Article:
At England’s Shelsley Walsh, it’s all about the thrill of the hill
Every day is an uphill battle at Shelsley Walsh. That’s what makes it so much fun.
Considered the oldest continuously used hill climb course in the world, Shelsley Walsh has been at it since 1905. The name is hallowed among competitive hill-climb racers, from those who live within driving distance of this small village in Worcestershire, about 140 miles northwest of London, to top professionals from around the globe.
One of those racers is Simon Durling, who has a more intimate relationship with Shelsley than most. That’s because the legendary race course is also his driveway. Durling and his wife, Charlotte, live at the top of the hill, and it’s the only way to get to and from their house.
“This is a lovely place to live,” Durling says. “It has its drawbacks, but there are sheep and cows all around, and we get to enjoy them even though we aren’t responsible for them. It can be difficult to get around on event days, but Shelsley is a special place… a magical place. I love showing it off.”
Durling raced here long before he called Shelsley Walsh home, so it probably goes without saying (but we’ll say it anyway) that Durling’s daily drives up the hill have a very different feel than those in the other direction.
“It’s difficult to say how many times I’ve raced up the hill,” says the classy gentleman racer, who began competing at Shelsley in 1988 and lived in Kent before buying his home here 13 years ago. “I imagine a lot.”
More than a thousand?
“Most definitely,” Durling says.
Clearly, it never gets old for Durling or his fellow racers. On this day, our travel group, hosted by Subaru of America, will get an opportunity to experience Shelsley Walsh for ourselves. Among the highlights is riding shotgun as Durling charges up his driveway.
Before we’re allowed to get behind the wheel of a turbocharged 2019 Subaru WRX STI and challenge the 1000-foot course ourselves, however, we’re asked to spend some time in the classroom—first to learn a bit about the venue’s history, then to receive some driving tips and strategy.
Four years after the Midland Automobile Club (MAC) was formed in 1901 and began holding hill climbs for club members, the first official event at Shelsley Walsh took place on August 12, 1905. In the early years, these hill climbs were run “on Formula.” Winners were determined by factoring car weight, engine capacity, and time to the top. Cars first drove to a neighboring town to be weighed on a special scale bridge, passengers included.
Ernest Instone was the first Shelsley winner after he roared up the stone incline in his 35-horsepower, 8462-cc Daimler and completed the course in 77.6 seconds.
A fastest time-only class was established in 1913, but it took another 17 years before the “on Formula” discipline was tossed. The track’s surface was changed from rolled stone to normal tarmac in the early 1930s, and in 1939 Raymond Mays drove a 2.0-liter English Racing Automobile (ERA) to the fastest pre-war time of 37.37 seconds. Mays is a bit of a legend at Shelsley Walsh; he notched 20 victories here.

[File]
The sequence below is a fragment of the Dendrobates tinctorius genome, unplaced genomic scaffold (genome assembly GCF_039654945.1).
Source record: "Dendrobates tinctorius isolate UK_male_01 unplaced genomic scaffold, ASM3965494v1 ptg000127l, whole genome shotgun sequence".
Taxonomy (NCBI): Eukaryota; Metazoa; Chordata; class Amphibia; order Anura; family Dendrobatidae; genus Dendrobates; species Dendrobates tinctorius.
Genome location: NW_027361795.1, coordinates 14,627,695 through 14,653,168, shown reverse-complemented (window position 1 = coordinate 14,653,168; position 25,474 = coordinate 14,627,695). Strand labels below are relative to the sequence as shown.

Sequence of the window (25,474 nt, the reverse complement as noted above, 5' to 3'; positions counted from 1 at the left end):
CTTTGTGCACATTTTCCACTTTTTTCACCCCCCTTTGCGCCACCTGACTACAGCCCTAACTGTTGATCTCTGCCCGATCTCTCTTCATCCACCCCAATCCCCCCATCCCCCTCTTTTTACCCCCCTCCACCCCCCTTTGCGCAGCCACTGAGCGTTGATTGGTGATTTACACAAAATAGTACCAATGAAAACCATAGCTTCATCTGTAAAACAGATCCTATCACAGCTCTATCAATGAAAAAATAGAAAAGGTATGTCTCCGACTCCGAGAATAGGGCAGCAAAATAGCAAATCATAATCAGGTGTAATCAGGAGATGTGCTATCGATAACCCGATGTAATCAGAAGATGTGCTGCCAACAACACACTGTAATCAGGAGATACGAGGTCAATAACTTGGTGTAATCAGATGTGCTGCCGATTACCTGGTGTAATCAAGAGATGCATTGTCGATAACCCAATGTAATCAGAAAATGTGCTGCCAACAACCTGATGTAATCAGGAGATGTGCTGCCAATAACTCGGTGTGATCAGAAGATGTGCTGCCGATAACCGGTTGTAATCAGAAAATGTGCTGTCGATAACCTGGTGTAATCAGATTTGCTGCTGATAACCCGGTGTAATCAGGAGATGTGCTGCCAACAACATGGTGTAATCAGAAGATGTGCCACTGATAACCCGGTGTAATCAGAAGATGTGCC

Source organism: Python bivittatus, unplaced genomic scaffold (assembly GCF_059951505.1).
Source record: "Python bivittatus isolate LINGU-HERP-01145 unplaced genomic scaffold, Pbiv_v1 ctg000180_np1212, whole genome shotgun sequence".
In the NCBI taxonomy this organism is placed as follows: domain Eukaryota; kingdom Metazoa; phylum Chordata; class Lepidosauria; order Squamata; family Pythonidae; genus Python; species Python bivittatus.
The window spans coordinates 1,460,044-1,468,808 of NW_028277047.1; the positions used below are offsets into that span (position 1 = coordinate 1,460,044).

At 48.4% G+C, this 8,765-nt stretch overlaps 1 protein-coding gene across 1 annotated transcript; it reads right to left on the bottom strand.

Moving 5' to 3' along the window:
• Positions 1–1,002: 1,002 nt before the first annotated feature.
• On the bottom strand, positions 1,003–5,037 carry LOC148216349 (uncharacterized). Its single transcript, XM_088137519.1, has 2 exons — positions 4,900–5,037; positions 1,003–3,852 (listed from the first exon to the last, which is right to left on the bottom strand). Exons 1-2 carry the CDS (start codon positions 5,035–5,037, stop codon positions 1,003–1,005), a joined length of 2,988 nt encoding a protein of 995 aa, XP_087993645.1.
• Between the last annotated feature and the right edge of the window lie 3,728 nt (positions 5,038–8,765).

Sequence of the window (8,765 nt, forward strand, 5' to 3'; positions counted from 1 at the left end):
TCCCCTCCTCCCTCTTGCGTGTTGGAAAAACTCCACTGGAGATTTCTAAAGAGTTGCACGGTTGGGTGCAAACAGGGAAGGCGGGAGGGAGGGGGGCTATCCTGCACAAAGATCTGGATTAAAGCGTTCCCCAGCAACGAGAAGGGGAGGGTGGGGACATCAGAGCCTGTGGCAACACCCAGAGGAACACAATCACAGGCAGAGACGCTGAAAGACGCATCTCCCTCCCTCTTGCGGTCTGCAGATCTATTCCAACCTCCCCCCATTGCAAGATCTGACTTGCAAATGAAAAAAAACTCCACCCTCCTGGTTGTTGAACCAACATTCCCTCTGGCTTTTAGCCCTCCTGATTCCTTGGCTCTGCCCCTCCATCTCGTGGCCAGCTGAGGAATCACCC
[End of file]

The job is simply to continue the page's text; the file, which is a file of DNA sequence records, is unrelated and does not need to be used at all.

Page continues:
At first glance, the course seems both short and not particularly challenging—that is, while we’re simply walking the track, which has an average grade of about 11 percent and tops out at about 16 percent. Things change quickly, however, when you’re behind the wheel of an agile, 310-horsepower driving machine like a WRX STI. Overconfidence can be costly. The course is narrow and lined with stone walls, wooden barriers, hedges, and trees, as well as a steep drop off on the left side, and simple mistakes at speed can be disastrous. Get it wrong and not only does your time suffer, your body may also. Thankfully, emergency crews are on site and spotters are positioned at every bend.
If you position your ride to the extreme right at the start line, the course begins with a fairly straight, confidence-boosting sprint through “Kennel Bend” and the “Crossing.” But a slight left is followed by the make-it-or-break-it “Bottom S” and “Top S” curves, which can be humbling if you take the wrong line, shift too soon or too late, or time your exit poorly. Do everything correctly—or at least satisfactorily—and there’s nothing like the thrill of that pedal-to-the-metal dash to the finish line. Of course, you also have to immediately brake or you’ll end up in Durling’s yard.
These days, cars and motorcycles of all sorts charge up Shelsley Walsh on a regular basis; even F1 cars get their turn. [Ride along here with Clive Austin, who drove his Empire Wraith to a personal-best 27.53 earlier this year.]
The crowds are huge at the major events, and photos taken decades apart show the same sea of fans lining every foot of the course. The current record holder is Martin Groves, who in 2008 drove an open-wheel race car to an astonishing time of 22.58 seconds. Shelsley instructor Mark Goodyear (yes, that’s his real name) tells us that anything under 40 seconds in a street-legal machine is considered quick.
For the record, after multiple runs, most of the other attending auto journalists broke that barrier, but I just missed. All the more reason to go back and give it another shot, right?